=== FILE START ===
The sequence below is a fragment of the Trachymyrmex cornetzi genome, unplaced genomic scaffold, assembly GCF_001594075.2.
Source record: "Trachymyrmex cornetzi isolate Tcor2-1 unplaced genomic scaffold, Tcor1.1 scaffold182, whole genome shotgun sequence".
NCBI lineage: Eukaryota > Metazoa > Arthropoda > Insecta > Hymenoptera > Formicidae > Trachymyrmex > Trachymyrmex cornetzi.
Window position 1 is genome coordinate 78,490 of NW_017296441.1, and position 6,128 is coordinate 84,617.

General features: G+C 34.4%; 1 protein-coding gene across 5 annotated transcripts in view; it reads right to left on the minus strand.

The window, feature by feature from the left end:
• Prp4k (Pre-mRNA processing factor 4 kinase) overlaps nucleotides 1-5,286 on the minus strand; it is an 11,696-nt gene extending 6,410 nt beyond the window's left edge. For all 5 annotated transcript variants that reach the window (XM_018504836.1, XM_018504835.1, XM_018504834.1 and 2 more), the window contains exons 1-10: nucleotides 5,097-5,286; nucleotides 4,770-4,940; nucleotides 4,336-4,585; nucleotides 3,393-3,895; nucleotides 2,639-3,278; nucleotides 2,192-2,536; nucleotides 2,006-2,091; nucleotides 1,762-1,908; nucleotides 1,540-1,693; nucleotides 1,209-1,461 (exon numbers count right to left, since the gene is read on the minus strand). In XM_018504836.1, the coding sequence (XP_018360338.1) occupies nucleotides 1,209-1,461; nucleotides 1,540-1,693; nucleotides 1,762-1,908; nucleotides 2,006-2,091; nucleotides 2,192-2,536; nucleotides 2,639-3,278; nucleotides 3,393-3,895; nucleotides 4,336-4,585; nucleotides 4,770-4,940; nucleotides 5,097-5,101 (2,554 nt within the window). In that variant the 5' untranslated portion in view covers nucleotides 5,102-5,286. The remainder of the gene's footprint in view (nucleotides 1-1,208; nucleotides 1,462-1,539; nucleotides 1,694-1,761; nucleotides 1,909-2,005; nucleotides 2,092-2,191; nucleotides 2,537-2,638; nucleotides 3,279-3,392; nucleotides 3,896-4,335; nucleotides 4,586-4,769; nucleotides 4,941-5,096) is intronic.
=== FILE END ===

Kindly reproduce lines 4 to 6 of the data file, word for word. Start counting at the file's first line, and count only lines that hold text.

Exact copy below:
Window position 1 is genome coordinate 78,490 of NW_017296441.1, and position 6,128 is coordinate 84,617.

General features: G+C 34.4%; 1 protein-coding gene across 5 annotated transcripts in view; it reads right to left on the minus strand.

The window, feature by feature from the left end: